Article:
1. Accomplishments – Accomplishments – Accomplishments

Focus on the challenges you solve, how you solve them, and the results you have delivered. Use this basic formula to highlight your accomplishments: COAR- “Challenges” provide the “Opportunity” for “Action” and get “Results.” Use numbers to quantify, give scope, and scale your accomplishments wherever possible. That can be challenging but so powerful. Highlight your best accomplishments at the top of your Resume and LinkedIn profile while networking. And yes, be comfortable “professionally” bragging about yourself.

  1. Create a Resume that is easy to scan and read.

First, most professionals and ALL executives should own the creation and editing of their resumes. It’s a skill you need to have. That’s not a criticism of writers. Excellent grammar, storytelling, formatting, etc., are essential. But realize resume writers serve candidates, not employers. Another tip, if anyone says they can write a resume and guarantee it will get through an ATS (Application tracking system)… run. No one can guarantee that. Some essential tips for improving the scanning of your Resume are to keep it simple, use one font, no italics, use font size above 11 points, use single columns, and no graphics. If you have more than ten years of experience, two pages are OK. The biggest tip is writing it to be quickly scanned and read. Recruiters take 6 seconds to scan a resume and determine if it’s worth reading. Make sure they can tell what job you want, your critical skills and qualifications, and can quickly scan your work experience in 6 seconds. Draw them in with accomplishments.  

  1. Connect with Hiring Managers in one of two ways and ask for an interview
  • Research the company and hiring managers and discover compelling – emotional connections

Part of your research into where to apply should include identifying why you are a good fit for the company. What connection do you have with them? Do you believe in their mission, products, leaders, what? Do you have a connection with the Hiring Manager – research their public social media channels to see what they talk about or follow, and look for a connection. Use this information to draft a letter with a compelling reason you would like to work with the company. Use some emotion. When you write that letter, write it conversationally – like you are in front of them talking. Be yourself. Get away from that standard dry cover letter and focus on why you want to work at that company.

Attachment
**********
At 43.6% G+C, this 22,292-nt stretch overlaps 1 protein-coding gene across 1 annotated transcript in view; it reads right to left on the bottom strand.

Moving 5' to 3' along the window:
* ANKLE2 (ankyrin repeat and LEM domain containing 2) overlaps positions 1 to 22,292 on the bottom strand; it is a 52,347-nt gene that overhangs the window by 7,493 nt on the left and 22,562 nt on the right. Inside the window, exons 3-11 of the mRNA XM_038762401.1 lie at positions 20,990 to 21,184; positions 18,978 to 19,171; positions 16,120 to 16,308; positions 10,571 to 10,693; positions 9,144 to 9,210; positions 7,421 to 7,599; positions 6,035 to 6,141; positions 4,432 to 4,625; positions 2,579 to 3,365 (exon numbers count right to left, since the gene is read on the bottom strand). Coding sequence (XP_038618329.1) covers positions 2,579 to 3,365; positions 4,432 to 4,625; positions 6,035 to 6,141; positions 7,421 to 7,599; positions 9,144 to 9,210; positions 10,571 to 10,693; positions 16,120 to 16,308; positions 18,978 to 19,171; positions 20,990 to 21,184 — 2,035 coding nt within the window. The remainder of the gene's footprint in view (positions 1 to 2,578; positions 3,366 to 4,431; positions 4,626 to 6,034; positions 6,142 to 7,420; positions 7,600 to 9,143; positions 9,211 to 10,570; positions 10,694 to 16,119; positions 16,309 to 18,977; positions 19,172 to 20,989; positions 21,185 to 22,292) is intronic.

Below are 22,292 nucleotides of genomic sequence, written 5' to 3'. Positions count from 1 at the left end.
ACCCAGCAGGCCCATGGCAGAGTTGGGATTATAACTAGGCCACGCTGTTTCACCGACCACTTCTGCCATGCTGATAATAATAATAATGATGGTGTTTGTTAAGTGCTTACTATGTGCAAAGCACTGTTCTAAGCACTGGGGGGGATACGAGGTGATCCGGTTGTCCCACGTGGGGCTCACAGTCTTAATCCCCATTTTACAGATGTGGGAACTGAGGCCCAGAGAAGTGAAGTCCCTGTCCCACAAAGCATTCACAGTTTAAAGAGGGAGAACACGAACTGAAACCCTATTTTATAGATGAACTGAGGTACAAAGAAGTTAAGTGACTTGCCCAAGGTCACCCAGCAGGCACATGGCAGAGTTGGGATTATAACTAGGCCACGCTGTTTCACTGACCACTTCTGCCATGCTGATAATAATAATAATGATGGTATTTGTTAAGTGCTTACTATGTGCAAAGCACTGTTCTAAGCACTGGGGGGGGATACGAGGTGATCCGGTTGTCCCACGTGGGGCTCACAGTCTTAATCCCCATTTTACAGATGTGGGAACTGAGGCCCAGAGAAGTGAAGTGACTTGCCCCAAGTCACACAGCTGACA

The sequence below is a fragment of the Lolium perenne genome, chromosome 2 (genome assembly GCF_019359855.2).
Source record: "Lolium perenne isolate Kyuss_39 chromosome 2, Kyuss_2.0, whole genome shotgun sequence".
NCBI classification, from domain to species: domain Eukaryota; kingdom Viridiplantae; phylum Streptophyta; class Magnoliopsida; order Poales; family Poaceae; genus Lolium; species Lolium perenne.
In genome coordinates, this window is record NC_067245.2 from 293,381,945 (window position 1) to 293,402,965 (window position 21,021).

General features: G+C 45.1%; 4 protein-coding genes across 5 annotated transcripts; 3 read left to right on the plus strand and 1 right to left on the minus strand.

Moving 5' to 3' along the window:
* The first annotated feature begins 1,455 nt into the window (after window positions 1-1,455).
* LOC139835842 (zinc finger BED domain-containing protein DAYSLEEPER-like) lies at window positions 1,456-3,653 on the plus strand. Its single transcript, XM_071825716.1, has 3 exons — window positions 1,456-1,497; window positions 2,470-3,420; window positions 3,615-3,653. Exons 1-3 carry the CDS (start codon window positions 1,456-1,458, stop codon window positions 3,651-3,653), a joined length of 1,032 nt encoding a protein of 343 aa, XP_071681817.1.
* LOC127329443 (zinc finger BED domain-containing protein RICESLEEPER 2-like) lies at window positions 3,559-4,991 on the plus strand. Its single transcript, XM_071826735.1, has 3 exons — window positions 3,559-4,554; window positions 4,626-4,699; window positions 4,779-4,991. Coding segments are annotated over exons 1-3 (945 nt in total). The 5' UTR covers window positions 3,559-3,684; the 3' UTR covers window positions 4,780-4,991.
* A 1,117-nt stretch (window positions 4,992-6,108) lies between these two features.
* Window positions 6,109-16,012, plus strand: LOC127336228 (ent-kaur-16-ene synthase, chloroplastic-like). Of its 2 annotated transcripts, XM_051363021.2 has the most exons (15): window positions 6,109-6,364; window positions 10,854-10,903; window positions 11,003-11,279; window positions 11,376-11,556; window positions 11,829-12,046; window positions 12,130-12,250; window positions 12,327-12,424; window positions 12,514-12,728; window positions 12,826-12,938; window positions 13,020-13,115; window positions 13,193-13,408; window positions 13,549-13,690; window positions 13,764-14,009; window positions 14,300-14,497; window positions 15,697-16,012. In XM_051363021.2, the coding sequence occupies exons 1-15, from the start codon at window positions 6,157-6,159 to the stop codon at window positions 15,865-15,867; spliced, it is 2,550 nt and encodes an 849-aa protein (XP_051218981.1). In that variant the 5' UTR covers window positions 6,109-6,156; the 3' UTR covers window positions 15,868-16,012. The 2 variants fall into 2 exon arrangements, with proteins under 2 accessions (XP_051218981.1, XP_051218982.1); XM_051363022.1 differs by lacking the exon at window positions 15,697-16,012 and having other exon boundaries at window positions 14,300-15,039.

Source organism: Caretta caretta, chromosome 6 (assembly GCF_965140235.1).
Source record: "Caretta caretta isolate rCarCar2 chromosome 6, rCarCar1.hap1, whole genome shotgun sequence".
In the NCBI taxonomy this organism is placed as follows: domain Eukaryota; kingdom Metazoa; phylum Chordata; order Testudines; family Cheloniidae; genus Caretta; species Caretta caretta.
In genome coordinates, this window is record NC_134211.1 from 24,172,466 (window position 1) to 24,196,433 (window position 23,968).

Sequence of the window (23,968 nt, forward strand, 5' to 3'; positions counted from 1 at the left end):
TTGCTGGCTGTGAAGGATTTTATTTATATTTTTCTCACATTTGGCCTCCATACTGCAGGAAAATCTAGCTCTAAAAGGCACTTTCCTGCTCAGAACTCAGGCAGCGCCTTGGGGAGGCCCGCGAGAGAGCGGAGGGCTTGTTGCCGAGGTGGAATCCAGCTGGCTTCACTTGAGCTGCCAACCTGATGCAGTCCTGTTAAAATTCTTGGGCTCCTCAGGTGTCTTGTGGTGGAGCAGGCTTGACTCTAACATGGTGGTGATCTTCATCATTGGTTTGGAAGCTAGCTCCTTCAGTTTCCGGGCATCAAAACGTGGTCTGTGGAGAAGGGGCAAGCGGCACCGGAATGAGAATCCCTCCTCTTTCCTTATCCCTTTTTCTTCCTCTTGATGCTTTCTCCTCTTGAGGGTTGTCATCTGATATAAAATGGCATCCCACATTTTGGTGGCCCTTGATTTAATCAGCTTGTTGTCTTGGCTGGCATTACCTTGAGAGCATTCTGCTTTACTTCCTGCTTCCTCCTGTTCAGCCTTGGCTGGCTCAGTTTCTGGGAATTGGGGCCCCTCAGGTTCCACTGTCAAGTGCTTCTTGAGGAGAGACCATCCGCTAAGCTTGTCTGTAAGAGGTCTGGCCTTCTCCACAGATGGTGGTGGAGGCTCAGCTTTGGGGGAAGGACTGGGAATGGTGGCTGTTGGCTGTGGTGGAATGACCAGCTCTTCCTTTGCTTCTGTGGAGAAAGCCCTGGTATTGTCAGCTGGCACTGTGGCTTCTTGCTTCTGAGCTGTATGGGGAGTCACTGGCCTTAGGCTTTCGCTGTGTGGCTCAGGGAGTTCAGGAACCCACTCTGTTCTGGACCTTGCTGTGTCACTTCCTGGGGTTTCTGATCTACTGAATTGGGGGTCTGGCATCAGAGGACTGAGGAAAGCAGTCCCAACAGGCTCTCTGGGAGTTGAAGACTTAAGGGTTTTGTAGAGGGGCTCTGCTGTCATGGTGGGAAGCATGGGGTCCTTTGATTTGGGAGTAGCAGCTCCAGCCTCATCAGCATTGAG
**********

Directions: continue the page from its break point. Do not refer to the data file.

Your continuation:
• Focus on key accomplishments – challenges you have solved, how you solved them, and the result.

Another approach is to focus on one or two critical accomplishments that will compel the hiring manager to take action. Hiring Managers, good ones, want to build a team of problem solvers and bring value. 

  1. Invest in Yourself – It Takes Confidence and a Growth Mindset.

Remember to consider the benefits of wellness and mindset to your career and your search. A job search can be stressful. Take a portion of your time; an hour a day can be massive. But even if you only have 5 minutes to invest, it will make a big difference. Meditation, exercise, yoga, and journaling are some of the best mindfulness practices. Building your Confidence, determination, and strength to be the best you come across in all areas of your search.

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About David McKnight and NotionPath.

Thank you for reading, and I hope you found value in this article; if so, please comment and share it with your network. I have spent 20 years as a CEO, COO, and CFO, and the last several years focusing on building teams, recruiting, and Career Mentoring. A few years ago, I experienced an 18-month gap for a job. Since then, I have been on a mission to help professionals and executives better understand the challenge of a job search and bring tools and solutions to serve executives, professionals, and employers who NEED top talent.  


I provide mentoring in this process and am happy to offer a consultation to explore the options of jump-starting your search process. Please follow this link and schedule your complimentary appointment.